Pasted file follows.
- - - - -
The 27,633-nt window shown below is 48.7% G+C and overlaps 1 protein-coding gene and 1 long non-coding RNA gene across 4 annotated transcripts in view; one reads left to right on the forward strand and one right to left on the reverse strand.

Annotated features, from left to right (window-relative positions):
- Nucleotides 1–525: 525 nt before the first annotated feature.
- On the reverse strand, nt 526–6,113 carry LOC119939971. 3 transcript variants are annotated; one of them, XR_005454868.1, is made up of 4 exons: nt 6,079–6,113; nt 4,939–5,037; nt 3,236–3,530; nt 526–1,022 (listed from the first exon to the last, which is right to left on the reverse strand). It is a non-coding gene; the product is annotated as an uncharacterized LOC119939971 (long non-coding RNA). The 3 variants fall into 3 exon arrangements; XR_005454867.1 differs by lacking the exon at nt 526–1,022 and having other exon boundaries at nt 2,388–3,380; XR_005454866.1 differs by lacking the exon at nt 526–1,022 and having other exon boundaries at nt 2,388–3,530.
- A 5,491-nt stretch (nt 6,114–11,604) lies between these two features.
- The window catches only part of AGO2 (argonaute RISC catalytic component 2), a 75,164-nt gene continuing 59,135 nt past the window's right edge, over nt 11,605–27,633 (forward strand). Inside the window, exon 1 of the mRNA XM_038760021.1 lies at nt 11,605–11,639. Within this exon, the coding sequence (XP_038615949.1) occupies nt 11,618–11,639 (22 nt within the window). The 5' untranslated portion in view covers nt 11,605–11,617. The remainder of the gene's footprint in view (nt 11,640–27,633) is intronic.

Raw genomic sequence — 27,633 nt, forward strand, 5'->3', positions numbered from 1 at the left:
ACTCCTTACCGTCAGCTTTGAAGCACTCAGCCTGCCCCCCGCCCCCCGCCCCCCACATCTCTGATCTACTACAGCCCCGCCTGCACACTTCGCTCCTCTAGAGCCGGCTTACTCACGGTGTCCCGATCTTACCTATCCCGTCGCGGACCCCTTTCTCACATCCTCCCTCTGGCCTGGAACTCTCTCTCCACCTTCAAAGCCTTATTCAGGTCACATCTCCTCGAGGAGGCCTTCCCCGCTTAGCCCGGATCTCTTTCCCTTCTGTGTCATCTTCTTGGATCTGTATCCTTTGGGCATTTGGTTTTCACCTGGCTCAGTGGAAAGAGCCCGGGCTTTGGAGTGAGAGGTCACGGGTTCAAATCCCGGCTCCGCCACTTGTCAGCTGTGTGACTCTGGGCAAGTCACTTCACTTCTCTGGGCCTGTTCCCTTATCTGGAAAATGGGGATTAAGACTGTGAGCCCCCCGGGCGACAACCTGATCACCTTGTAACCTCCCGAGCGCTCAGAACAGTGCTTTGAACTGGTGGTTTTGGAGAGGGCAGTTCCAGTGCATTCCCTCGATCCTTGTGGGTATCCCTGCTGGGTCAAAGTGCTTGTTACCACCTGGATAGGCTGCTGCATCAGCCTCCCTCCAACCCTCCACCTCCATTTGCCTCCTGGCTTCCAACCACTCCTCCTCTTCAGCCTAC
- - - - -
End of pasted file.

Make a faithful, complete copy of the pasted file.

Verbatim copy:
The 27,633-nt window shown below is 48.7% G+C and overlaps 1 protein-coding gene and 1 long non-coding RNA gene across 4 annotated transcripts in view; one reads left to right on the forward strand and one right to left on the reverse strand.

Annotated features, from left to right (window-relative positions):
- Nucleotides 1–525: 525 nt before the first annotated feature.
- On the reverse strand, nt 526–6,113 carry LOC119939971. 3 transcript variants are annotated; one of them, XR_005454868.1, is made up of 4 exons: nt 6,079–6,113; nt 4,939–5,037; nt 3,236–3,530; nt 526–1,022 (listed from the first exon to the last, which is right to left on the reverse strand). It is a non-coding gene; the product is annotated as an uncharacterized LOC119939971 (long non-coding RNA). The 3 variants fall into 3 exon arrangements; XR_005454867.1 differs by lacking the exon at nt 526–1,022 and having other exon boundaries at nt 2,388–3,380; XR_005454866.1 differs by lacking the exon at nt 526–1,022 and having other exon boundaries at nt 2,388–3,530.
- A 5,491-nt stretch (nt 6,114–11,604) lies between these two features.
- The window catches only part of AGO2 (argonaute RISC catalytic component 2), a 75,164-nt gene continuing 59,135 nt past the window's right edge, over nt 11,605–27,633 (forward strand). Inside the window, exon 1 of the mRNA XM_038760021.1 lies at nt 11,605–11,639. Within this exon, the coding sequence (XP_038615949.1) occupies nt 11,618–11,639 (22 nt within the window). The 5' untranslated portion in view covers nt 11,605–11,617. The remainder of the gene's footprint in view (nt 11,640–27,633) is intronic.

Raw genomic sequence — 27,633 nt, forward strand, 5'->3', positions numbered from 1 at the left:
ACTCCTTACCGTCAGCTTTGAAGCACTCAGCCTGCCCCCCGCCCCCCGCCCCCCACATCTCTGATCTACTACAGCCCCGCCTGCACACTTCGCTCCTCTAGAGCCGGCTTACTCACGGTGTCCCGATCTTACCTATCCCGTCGCGGACCCCTTTCTCACATCCTCCCTCTGGCCTGGAACTCTCTCTCCACCTTCAAAGCCTTATTCAGGTCACATCTCCTCGAGGAGGCCTTCCCCGCTTAGCCCGGATCTCTTTCCCTTCTGTGTCATCTTCTTGGATCTGTATCCTTTGGGCATTTGGTTTTCACCTGGCTCAGTGGAAAGAGCCCGGGCTTTGGAGTGAGAGGTCACGGGTTCAAATCCCGGCTCCGCCACTTGTCAGCTGTGTGACTCTGGGCAAGTCACTTCACTTCTCTGGGCCTGTTCCCTTATCTGGAAAATGGGGATTAAGACTGTGAGCCCCCCGGGCGACAACCTGATCACCTTGTAACCTCCCGAGCGCTCAGAACAGTGCTTTGAACTGGTGGTTTTGGAGAGGGCAGTTCCAGTGCATTCCCTCGATCCTTGTGGGTATCCCTGCTGGGTCAAAGTGCTTGTTACCACCTGGATAGGCTGCTGCATCAGCCTCCCTCCAACCCTCCACCTCCATTTGCCTCCTGGCTTCCAACCACTCCTCCTCTTCAGCCTAC